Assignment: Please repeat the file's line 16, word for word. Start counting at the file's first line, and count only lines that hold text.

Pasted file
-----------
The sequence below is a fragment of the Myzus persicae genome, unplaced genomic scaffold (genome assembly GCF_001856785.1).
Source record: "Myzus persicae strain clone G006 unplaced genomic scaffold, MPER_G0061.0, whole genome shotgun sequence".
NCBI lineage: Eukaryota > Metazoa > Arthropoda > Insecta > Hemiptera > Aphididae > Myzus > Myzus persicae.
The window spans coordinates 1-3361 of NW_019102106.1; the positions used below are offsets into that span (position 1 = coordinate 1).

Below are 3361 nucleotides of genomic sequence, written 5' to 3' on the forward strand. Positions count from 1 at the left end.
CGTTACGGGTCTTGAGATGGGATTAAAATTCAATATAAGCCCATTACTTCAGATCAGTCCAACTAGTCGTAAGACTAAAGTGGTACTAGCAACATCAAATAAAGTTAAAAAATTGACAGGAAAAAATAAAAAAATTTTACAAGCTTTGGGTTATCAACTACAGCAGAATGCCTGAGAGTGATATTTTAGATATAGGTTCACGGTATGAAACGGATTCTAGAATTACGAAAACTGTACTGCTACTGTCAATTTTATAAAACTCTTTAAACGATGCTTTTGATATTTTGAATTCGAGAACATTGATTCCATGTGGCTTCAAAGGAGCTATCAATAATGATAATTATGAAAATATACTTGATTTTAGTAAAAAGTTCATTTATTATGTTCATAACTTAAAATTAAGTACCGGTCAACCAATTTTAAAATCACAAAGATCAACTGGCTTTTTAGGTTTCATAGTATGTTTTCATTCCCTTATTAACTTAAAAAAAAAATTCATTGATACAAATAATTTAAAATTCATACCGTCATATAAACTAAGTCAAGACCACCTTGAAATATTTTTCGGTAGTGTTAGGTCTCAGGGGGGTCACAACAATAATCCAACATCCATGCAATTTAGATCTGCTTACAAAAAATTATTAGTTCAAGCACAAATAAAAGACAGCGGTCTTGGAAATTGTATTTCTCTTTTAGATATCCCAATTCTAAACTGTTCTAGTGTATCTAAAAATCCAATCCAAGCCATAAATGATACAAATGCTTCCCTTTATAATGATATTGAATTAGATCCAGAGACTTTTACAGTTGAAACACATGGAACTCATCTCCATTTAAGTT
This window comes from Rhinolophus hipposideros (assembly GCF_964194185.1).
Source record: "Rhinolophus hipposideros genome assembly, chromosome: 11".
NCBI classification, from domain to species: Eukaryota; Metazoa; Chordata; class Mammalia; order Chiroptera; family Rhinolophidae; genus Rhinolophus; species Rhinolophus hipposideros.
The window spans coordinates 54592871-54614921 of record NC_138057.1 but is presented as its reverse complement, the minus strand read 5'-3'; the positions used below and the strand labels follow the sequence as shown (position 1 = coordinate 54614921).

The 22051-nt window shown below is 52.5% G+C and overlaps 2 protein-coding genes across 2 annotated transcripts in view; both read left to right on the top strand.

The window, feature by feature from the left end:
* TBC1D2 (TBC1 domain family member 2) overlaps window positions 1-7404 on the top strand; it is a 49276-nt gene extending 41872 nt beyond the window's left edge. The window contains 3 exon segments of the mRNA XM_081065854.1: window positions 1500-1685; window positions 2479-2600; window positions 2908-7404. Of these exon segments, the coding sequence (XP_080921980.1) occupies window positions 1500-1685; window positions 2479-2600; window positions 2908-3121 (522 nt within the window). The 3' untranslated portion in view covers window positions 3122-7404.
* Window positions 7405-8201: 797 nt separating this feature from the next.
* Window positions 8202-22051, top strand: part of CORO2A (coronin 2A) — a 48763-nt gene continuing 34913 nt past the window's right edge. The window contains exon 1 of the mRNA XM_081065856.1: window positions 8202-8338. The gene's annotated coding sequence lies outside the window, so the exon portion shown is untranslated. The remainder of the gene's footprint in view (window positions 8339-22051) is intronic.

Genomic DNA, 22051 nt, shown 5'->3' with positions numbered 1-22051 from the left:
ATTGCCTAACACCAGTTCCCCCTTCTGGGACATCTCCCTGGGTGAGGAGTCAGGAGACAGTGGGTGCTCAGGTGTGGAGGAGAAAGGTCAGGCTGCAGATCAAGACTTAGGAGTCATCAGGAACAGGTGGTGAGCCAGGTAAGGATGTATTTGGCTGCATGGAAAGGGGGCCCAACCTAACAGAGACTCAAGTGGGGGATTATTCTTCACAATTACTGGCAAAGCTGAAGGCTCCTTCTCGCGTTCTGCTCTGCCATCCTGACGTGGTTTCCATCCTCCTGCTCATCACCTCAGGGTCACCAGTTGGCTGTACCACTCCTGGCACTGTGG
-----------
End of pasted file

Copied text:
Genomic DNA, 22051 nt, shown 5'->3' with positions numbered 1-22051 from the left: